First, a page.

Do you do a lot of ground work with your horse? Or lunging? Are there exercises you use for building strength? Or for building a stronger mental capacity for pressure? Does your horse need lunging or ground work in order to start focusing? Or to burn off extra energy? 

46 comments:

  1. Most racehorses are not inherently amazing at backing up, it's not something they do with any consistency at the track so the concept is often foreign to them. But it'll come with time and patience.

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    1. Where on earth do you get this stuff???

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    2. Just to clarify Jenn - backing is not something that ANY horse does with consistency. Mustangs out west or fancy schmancy WBs in Germany, I promise NONE of them are just backing up with abandon on their own. In fact - basically nothing we do with horses is anything they would naturally do on their own. Race horse or no. That's why it's called horse training.

      The key here is yielding to pressure. And it is not bc Charlie is a racehorse that he resists it. It's bc he is an individual horse with his own individual brain and ideas and experiences.

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    3. I 'get this stuff' from my trainer, who has a wealth of ex-racehorse training experience, in addition to speaking with various other racehorse trainers and professionals who work at the track. I can also speak from my own personal experience with Roger and the multiple OTTBs I rode while living in Texas. That's why I said 'most racehorses'.

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    4. Just adding my .02 here, but I think Jenn was trying to be encouraging and not bitchy. You specifically said Charlie was inherently bad at backing, and Jenn isn't wrong, most racehorses are not exceptional at it from the get-go. From what I read it just looks like she was trying to inspire positive thoughts about the difficulty in training versus butting heads with you on this :) I've trained my two TBs myself, and ridden countless others and its just different and more difficult for them versus say a QH or another breed that might have had more training on it from a young age under saddle. Regardless, backing is a lovely tool for working that booty! My equine massage lady is always Rx it for B and his hips and butt. Always a good tool to have!

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    5. Monica - my experience with TBs is different. Some give to pressure more easily than others. Some are actually highly reactive and overly sensitive to pressure. I don't see the physical activity of "backing up" as something that's any different for racehorses than it is for a different breed.

      Jenn - I will happily take your trainers advice when I pay her for it, and not a day sooner.

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    6. Valid points Emma, just sharing experiences over here. I just haven't met an OTTB that backs well, sadly. Then there's B who, once he learned, used that as an evasive tactic for a while. Whomp whomp and lol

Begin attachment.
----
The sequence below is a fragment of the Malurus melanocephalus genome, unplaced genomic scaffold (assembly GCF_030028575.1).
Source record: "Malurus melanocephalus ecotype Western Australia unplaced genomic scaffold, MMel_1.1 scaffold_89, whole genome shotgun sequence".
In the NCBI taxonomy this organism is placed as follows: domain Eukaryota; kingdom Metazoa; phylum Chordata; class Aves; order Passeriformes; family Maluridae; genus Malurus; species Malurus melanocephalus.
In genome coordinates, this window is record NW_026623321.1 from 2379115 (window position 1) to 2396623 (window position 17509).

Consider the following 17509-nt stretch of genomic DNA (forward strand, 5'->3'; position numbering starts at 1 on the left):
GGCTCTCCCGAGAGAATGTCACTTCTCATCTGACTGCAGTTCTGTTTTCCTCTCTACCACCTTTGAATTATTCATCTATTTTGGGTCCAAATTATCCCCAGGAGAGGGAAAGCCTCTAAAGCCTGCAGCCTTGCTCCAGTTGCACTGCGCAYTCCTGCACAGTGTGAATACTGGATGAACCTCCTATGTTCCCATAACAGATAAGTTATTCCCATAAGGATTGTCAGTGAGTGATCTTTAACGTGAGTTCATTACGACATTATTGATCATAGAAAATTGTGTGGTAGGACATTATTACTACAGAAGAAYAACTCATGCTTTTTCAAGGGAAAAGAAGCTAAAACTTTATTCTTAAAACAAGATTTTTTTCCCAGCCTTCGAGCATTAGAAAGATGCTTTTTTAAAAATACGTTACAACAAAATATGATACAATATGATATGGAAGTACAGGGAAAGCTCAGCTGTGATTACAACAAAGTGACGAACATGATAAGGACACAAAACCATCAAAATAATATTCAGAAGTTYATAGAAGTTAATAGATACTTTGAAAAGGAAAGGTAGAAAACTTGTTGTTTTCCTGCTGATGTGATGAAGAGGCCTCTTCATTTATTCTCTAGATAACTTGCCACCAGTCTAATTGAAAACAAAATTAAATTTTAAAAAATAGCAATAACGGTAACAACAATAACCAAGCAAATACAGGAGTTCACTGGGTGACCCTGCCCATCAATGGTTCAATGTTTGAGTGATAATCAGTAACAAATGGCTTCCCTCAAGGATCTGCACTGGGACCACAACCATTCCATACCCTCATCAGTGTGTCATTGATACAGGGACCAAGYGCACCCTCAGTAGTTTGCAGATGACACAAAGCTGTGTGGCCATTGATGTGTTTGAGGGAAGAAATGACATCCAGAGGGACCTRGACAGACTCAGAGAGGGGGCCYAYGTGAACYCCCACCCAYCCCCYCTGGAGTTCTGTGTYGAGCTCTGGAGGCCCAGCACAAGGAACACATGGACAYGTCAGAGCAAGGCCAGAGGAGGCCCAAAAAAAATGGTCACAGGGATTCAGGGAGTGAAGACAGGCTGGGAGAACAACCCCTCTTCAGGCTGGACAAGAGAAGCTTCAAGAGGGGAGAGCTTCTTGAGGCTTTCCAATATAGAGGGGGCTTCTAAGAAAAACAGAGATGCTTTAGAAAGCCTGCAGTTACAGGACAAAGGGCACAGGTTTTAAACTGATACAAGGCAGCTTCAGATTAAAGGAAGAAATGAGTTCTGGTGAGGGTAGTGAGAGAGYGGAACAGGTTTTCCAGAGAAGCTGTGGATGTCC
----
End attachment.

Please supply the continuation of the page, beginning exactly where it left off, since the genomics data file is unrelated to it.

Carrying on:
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    7. charlie will absolutely run backwards if he thinks there's a peppermint in it for him. the physical action is a nonissue. rather, the singular consistent finding in all things Training Charlie is that he's not so great about pressure. in this instance, he doesn't really want to give in to the pressure, doesn't really see what's in it for him. thinks it's kinda stupid, and maybe a little hard. "but why do i have to keep going??"

      i think it's really useful for us to consider our horse's history when introducing new skills, and there are a lot of ways that charlie's racehorse history plays out in training him. but i think it's a disservice to any horse to expect them to be "inherently amazing" at the outset of any skills introduction, or to say, "eh well, ya know, it's a racehorse so it probably can't do this one simple task!". (and i hope, in case it wasn't already fairly clear, that my reaction to Jenn's comments stems from something a little more personal than just those few words she wrote above).

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  2. I started out doing a lot of ground work with Stinker but then it became quite apparent that the issues under saddle were things that working on the ground were not going to fix. I still use the walking around the farm as a reminder to respect my space and we will walk hills together sometimes.

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    1. Yea I definitely know what you mean about having some things that can only be addressed while riding. Charlie is like that too for sure. The ground work I'm finding helps establish the conversation and communication so that when I have to work harder on something in the saddle, I have a better sense of how to be clear to him